Measures of central tendency (median) and dispersion (mean absolute deviation from the median) subsequently were calculated for each indicator, and a conference call was arranged with all panelists to discuss those indicators for which there was substantial disagreement. In accordance with RAM guidelines, indicators with median ratings in the top third of the validity scale (score ≥ 7) were classified as appropriate, those with median ratings in the bottom third (score of 1 to 3) were classified as inappropriate, and those with intermediate median ratings (score of 4 to 6) were considered uncertain.32 In advance of the second rating round, panelists convened by phone to discuss any quality indicators classified as uncertain, or receiving a median feasibility score less than 4 or a dispersion measure greater than 1 on either scale. Ratings classified as inappropriate were omitted. The goal of this phone discussion was not to develop a consensus, but rather to allow panelists to share opinions, indentify any confusing wording, and suggest additions, omissions or modifications to the reviewed indicators. After the telephone call, having heard and participated in the discussion of expert opinion, the panelists were sent updated quality indicators and ratings sheets incorporating any suggested modifications and independently re-rated the indicators, using the same nine point scale for validity and feasibility.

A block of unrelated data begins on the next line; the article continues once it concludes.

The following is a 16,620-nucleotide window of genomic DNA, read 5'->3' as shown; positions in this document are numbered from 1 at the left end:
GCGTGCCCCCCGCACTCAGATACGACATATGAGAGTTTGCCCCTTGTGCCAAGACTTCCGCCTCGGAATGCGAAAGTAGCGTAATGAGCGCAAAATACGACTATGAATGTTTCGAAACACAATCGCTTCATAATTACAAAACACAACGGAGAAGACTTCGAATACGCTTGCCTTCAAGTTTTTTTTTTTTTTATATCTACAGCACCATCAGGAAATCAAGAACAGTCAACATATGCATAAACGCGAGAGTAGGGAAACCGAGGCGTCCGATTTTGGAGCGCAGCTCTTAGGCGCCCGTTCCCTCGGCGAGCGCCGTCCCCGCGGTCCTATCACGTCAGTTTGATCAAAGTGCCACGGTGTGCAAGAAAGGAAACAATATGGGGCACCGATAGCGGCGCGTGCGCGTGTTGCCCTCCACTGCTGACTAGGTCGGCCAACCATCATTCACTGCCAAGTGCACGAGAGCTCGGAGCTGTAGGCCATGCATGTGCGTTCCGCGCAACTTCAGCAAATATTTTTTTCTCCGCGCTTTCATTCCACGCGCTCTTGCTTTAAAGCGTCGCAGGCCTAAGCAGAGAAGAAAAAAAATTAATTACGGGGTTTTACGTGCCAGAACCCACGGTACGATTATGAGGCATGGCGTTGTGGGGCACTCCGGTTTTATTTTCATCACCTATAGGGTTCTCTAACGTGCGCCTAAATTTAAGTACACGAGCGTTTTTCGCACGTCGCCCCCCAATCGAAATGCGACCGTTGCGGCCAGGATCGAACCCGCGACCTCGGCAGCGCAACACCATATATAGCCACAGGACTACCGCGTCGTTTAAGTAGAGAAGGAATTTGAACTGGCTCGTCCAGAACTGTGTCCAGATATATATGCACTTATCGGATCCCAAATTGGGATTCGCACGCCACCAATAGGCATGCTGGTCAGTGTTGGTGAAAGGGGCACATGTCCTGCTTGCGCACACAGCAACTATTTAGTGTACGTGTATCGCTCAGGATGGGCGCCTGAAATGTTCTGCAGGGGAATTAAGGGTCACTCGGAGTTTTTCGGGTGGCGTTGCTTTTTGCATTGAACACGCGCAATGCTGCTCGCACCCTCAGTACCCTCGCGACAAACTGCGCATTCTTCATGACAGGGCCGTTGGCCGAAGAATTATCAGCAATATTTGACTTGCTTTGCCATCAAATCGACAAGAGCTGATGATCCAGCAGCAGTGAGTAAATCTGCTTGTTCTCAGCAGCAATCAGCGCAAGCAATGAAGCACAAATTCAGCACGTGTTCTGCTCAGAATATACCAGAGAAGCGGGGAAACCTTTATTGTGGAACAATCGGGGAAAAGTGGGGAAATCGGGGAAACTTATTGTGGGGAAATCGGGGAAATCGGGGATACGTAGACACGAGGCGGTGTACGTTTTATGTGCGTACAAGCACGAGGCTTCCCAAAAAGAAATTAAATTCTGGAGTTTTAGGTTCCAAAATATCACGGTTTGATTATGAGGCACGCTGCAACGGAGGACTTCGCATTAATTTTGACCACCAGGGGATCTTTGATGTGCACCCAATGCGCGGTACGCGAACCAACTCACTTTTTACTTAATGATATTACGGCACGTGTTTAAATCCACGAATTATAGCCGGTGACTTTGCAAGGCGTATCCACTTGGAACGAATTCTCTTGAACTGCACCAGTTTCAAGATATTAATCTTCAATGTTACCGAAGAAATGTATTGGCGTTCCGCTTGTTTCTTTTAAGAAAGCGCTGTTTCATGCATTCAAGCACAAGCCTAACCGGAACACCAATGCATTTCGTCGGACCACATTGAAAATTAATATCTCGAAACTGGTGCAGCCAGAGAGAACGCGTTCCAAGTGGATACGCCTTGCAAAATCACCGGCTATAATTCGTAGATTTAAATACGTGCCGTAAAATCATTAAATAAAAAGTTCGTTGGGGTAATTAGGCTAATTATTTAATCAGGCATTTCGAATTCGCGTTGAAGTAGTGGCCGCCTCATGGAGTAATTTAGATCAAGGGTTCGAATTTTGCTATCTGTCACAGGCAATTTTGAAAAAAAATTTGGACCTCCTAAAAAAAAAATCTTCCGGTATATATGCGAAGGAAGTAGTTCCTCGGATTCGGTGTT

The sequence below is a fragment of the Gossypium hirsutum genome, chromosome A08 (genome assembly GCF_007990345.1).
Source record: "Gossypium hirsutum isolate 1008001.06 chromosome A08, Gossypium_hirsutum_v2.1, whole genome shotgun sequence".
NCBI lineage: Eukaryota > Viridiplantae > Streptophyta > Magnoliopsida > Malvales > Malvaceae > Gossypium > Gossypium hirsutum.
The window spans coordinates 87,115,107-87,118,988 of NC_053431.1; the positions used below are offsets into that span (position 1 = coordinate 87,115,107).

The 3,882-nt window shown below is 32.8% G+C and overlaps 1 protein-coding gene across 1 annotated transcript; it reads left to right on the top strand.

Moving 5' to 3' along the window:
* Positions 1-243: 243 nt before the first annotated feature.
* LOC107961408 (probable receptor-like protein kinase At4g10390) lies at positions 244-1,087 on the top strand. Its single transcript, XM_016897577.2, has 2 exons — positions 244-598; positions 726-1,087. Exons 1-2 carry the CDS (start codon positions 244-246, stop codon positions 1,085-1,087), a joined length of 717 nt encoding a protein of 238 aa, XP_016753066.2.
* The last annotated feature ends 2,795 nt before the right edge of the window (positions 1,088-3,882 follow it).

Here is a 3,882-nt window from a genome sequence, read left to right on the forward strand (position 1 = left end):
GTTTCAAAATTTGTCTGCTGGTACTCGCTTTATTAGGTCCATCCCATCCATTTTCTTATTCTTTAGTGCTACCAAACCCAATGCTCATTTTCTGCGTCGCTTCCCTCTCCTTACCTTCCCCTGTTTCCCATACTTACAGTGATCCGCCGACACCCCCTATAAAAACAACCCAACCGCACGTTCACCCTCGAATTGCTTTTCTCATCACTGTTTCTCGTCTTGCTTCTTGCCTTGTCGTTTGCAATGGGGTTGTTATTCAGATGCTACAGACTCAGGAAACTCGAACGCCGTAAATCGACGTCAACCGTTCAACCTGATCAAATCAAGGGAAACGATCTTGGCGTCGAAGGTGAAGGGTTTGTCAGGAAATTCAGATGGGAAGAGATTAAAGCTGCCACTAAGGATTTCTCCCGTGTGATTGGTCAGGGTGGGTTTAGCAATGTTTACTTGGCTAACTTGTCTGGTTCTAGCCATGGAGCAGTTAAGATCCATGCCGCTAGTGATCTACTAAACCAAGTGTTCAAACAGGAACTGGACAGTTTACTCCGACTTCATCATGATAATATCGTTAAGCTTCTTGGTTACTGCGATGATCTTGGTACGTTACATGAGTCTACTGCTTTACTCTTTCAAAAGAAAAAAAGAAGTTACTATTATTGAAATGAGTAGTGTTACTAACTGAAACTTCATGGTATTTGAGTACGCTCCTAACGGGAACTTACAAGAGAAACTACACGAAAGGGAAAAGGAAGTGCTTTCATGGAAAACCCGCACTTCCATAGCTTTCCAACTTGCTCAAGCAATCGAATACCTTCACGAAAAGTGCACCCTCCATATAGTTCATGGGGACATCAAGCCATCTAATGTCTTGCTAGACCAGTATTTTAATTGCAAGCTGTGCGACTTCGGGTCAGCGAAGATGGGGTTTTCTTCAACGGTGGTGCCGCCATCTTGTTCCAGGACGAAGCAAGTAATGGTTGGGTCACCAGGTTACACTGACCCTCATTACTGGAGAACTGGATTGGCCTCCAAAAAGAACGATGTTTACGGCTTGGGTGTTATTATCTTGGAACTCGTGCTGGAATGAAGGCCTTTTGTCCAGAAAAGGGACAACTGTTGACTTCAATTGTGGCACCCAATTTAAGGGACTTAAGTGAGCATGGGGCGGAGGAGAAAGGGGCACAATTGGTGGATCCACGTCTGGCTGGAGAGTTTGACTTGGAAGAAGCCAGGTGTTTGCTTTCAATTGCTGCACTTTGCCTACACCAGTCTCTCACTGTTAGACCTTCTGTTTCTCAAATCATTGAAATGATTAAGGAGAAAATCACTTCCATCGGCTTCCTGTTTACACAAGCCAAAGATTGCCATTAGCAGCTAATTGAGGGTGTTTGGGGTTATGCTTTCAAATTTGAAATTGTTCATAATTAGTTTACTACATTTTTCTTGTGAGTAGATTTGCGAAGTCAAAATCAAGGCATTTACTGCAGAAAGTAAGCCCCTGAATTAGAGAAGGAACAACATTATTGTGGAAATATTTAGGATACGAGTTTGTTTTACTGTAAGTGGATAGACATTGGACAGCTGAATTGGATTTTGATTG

The final set of indicators was selected using RAM procedures for conducting tests of hypotheses about the distribution of ratings in a hypothetical population of repeated ratings. Ratings were classified as “with agreement” or “with disagreement” using standard definitions for 9-member panels.32,33 In brief, to be classified as “with agreement”, no more than two panelist ratings could fall outside the tertile region containing the median score (7 to 9). An indicator was classified as “with disagreement” when three or more panelist ratings fell between 1 and 3 on the rating scale and three or more were between 7 and 9. Any indicator classified as “with disagreement” was rejected from the final set.